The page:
1) When did Pope Francis make his remarks?
During a Q & A session on Thursday, June 16. He was answering questions at the opening ceremony for a diocesan congress dealing with his apostolic exhortation Amoris Laetitia (i.e., the document that he released after the two synods of bishops).
His remarks were, therefore, unscripted.
2) What did he say?
Unfortunately, the Vatican doesn’t yet seem to have a full transcript available in English. The Italian, however, is here.
Without an English transcript to quote, we switch over to news reporting, according to which:
A layman asked about the “crisis of marriage” and how Catholics can help educate youth in love, help them learn about sacramental marriage, and help them overcome “their resistance, delusions and fears.”
The Pope answered from his own experience.
“I heard a bishop say some months ago that he met a boy that had finished his university studies, and said ‘I want to become a priest, but only for 10 years.’ It’s the culture of the provisional. And this happens everywhere, also in priestly life, in religious life,” he said.
“It’s provisional, and because of this the great majority of our sacramental marriages are null. Because they say ‘yes, for the rest of my life!’ but they don’t know what they are saying. Because they have a different culture. They say it, they have good will, but they don’t know.”
3) Wait. “The great majority of our sacramental marriages are null”? He really said that?
Yes. He really said that. It’s on video (in Italian) on the Vatican’s YouTube channel here.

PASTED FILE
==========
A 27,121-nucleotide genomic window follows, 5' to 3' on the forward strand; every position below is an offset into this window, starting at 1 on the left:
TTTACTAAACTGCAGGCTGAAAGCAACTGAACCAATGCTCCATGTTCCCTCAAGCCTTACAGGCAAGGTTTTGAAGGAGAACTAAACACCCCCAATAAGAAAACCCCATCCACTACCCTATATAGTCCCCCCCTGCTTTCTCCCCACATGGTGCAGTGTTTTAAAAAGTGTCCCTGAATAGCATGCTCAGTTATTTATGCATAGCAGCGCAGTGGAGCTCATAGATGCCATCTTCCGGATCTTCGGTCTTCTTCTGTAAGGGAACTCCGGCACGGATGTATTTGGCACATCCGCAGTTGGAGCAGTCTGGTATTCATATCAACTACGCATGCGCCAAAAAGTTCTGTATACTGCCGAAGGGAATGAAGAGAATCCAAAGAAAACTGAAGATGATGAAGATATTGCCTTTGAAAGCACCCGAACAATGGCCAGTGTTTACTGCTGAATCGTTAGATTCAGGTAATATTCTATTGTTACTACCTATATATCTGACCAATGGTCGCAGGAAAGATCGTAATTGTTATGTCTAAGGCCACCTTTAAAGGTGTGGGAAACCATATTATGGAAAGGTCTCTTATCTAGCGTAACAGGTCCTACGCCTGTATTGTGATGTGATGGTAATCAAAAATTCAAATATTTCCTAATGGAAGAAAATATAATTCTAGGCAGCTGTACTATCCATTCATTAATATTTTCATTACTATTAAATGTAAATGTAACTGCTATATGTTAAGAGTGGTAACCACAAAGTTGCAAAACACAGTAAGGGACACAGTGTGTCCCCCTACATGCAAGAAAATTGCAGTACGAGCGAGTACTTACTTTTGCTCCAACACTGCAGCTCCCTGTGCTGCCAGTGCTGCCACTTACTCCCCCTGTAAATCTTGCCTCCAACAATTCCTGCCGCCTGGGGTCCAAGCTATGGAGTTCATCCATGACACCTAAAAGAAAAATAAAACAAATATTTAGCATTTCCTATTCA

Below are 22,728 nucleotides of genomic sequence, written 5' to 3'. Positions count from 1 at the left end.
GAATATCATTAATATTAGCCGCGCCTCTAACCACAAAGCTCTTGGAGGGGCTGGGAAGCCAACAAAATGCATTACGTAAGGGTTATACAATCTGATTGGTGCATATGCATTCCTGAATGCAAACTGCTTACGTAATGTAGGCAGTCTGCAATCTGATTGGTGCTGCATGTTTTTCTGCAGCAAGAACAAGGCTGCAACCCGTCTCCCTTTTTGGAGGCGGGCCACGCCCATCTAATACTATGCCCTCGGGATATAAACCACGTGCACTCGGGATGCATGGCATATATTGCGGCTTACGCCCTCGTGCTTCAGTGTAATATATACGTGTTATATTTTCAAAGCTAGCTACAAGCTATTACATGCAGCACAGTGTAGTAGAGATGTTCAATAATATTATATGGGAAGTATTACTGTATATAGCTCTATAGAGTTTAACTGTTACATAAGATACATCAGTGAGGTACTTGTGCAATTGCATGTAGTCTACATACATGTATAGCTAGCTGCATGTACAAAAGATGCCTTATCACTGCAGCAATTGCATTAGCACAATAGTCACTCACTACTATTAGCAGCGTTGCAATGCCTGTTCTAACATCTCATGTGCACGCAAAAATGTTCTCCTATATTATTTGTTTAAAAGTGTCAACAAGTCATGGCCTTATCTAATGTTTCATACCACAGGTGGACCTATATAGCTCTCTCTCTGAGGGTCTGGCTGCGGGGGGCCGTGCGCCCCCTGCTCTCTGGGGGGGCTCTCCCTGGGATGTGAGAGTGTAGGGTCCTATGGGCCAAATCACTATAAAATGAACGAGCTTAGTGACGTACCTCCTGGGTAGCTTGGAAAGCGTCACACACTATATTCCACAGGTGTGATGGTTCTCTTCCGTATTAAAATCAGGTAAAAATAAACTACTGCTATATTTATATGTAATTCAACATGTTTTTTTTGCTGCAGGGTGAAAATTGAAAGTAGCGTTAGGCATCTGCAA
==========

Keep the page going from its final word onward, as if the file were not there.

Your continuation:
4) Is this Church teaching?
No. The Church does not have a teaching about what percentage of marriages (ostensibly sacramental or otherwise) are invalid.
Further, Q & A sessions are not the venue in which new magisterial teachings are promulgated.
At most, this would be an expression of pastoral opinion on the part of the pope.
5) Does anyone agree with this opinion?
Not that I am aware of.
I know of no competent expert in canon law, biblical studies, or theology that would hold the opinion that “the great majority of our sacramental marriages are null.”
In fact, I don’t know of anybody—expert or not—who would hold this view.
If Pope Francis holds it, he would be the only one I am aware of.
6) Why do you say “if Pope Francis holds it”?
Because I’m not certain that he does.
Experience has shown that Pope Francis is a man who makes dramatic and inexact statements, particularly when speaking off the cuff.
This is related to his “make a mess” philosophy, according to which it is better to get people’s attention and shake things up rather than let the Church slide into cultural irrelevance.
In a fashion, he seems to be trying to imitate Jesus, who frequently used hyperbole to make arresting statements that tweaked the pious sensibilities of his age. Thus Pope Francis sometimes compares those he critiques to Pharisees and doctors of the law—the same groups that opposed Jesus.
On occasion, everybody blurts things out without fully thinking them through, and I can’t rule out the possibility that this was simply a case of hyperbole gone wrong—particularly in light of the problems with the claim in question.
Perhaps the pope meant to say something like “a vast number” and ended up saying “the vast majority” instead.
Even a moment’s thought would reveal that the claim is seriously problematic, suggesting that this is not the pope’s settled opinion but something that he blurted out without giving it serious thought.
7) Why do you say that?
There are multiple problems with the claim. Some emerge from considering the statement from a canonical perspective (see here). However, I would point to two additional considerations, one from a theological perspective and one from a biblical perspective.
8) What’s the theological argument?
From a theological perspective, the claim is extraordinarily sweeping. It’s not just that many Catholic marriages are invalid or even that a majority are (which would already exceed credibility) but that “the vast majority” of such marriages are invalid.